*Corresponding Author:
Yulong Tang
Department of Pediatrics, The Second Peoples’ Hospital of Nantong, Nantong, Jiangsu Province 226002, China
E-mail: xrzs20081010@163.com
This article was originally published in a special issue, “Recent Progression in Pharmacological and Health Sciences”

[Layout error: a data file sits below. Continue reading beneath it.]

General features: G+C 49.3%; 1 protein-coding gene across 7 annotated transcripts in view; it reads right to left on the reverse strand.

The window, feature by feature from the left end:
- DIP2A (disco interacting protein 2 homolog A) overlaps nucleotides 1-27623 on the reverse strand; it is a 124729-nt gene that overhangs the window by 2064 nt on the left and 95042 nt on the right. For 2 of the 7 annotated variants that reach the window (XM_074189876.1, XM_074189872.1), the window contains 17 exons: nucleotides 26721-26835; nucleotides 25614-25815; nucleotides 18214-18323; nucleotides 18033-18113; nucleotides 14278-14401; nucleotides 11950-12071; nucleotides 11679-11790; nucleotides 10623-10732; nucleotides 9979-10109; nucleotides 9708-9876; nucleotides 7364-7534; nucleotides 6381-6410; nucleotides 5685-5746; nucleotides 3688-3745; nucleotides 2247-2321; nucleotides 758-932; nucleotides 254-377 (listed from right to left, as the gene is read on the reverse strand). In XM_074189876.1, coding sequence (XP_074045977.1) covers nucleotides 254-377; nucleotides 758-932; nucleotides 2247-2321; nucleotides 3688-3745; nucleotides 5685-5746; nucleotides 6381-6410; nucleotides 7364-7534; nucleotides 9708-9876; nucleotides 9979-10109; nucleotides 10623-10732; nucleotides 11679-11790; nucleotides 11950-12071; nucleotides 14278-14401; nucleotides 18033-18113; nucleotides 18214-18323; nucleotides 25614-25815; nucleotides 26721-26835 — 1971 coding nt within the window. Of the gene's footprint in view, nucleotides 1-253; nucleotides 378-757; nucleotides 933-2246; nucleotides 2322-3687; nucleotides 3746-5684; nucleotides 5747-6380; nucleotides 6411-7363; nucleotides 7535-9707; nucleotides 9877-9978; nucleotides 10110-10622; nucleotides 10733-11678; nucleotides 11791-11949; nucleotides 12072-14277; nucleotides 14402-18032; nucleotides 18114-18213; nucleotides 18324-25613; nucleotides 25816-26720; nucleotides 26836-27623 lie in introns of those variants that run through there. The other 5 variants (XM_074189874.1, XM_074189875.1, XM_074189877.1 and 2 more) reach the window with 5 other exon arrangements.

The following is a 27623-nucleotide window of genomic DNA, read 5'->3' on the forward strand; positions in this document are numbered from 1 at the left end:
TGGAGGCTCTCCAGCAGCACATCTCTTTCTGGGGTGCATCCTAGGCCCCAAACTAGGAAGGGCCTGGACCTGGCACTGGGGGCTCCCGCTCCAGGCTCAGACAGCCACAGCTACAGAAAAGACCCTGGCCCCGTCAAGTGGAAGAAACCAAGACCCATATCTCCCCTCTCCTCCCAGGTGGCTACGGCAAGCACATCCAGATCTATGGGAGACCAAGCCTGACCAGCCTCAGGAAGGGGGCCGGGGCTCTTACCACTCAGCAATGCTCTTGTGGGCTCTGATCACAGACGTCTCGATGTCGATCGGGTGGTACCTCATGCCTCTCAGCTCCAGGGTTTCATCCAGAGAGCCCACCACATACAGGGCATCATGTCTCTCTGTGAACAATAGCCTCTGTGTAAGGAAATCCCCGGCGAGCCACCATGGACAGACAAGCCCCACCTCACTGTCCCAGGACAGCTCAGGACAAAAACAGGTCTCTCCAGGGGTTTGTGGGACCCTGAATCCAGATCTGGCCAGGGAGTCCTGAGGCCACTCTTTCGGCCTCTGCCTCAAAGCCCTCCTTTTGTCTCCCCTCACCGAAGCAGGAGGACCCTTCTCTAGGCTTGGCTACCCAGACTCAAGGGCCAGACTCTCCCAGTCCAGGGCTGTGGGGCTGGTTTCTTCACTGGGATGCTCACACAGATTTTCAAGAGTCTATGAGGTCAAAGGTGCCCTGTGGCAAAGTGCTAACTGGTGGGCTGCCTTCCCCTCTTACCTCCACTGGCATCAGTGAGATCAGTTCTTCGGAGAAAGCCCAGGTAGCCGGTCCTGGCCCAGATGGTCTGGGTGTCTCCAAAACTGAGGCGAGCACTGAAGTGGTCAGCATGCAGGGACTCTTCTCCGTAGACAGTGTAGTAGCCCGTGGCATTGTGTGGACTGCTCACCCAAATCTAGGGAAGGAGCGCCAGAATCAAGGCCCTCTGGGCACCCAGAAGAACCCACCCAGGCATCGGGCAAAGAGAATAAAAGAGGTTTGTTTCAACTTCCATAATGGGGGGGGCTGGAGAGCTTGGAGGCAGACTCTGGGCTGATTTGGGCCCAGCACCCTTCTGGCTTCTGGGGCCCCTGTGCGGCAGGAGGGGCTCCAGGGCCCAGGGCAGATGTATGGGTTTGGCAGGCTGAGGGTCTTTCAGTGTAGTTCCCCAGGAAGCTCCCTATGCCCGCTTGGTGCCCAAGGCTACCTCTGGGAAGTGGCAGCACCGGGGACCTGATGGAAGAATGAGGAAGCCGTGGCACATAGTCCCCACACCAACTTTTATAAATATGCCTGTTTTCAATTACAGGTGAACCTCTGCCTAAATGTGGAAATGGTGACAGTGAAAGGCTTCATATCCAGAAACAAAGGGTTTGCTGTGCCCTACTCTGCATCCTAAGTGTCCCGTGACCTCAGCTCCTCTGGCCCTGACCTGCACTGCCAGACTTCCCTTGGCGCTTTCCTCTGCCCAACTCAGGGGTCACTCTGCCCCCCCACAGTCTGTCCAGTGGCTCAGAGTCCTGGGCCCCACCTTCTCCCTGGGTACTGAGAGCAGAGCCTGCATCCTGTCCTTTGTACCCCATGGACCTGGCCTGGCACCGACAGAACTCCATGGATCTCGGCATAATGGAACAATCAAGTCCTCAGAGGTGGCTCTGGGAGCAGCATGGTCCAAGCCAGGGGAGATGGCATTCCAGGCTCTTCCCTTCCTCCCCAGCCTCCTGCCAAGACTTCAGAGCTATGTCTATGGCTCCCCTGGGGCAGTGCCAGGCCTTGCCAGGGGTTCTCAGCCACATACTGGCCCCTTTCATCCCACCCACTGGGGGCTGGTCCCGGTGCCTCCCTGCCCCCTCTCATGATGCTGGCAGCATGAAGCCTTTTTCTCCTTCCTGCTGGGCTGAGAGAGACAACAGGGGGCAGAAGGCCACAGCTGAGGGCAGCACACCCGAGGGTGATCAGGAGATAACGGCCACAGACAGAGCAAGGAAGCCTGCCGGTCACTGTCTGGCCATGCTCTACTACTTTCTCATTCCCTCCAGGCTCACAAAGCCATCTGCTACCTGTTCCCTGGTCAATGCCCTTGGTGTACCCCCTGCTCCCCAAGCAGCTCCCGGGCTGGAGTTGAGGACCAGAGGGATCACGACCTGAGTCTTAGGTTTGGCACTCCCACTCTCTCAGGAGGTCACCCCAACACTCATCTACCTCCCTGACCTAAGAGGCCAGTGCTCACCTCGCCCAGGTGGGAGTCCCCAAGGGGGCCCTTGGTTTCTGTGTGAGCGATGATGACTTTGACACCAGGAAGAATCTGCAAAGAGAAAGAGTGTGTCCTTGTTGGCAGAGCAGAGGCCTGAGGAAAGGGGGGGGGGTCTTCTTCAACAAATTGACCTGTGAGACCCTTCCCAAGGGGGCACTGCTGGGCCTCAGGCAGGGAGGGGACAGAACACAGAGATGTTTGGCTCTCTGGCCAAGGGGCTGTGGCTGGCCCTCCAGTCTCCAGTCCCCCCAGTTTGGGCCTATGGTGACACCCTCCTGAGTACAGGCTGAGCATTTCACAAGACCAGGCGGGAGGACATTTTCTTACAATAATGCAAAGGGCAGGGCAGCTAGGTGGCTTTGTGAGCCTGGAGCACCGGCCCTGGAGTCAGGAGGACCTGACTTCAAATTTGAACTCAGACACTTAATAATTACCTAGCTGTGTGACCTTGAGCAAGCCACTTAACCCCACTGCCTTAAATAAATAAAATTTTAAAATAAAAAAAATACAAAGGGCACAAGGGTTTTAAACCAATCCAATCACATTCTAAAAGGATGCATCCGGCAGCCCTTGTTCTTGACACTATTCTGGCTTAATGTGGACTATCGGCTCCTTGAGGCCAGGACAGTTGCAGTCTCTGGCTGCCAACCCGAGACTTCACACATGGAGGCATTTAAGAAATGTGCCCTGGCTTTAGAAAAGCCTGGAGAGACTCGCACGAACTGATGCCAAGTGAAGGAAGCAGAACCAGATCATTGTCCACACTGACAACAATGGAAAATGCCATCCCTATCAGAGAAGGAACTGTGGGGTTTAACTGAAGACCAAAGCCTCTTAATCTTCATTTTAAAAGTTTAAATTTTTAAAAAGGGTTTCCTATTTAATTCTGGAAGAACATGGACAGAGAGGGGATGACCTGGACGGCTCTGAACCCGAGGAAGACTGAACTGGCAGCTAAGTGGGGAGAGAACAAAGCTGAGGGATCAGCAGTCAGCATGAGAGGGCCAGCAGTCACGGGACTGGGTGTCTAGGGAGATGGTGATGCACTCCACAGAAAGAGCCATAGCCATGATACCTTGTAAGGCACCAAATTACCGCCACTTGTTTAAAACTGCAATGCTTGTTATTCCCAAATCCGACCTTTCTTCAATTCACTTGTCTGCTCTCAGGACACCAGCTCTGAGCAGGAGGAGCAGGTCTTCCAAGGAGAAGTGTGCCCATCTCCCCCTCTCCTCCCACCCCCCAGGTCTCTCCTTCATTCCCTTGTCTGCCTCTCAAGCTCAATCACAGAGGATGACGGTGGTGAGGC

Indian J Pharm Sci 2024:86(2) Spl Issue “222-227”

This is an open access article distributed under the terms of the Creative Commons Attribution-NonCommercial-ShareAlike 3.0 License, which allows others to remix, tweak, and build upon the work non-commercially, as long as the author is credited and the new creations are licensed under the identical terms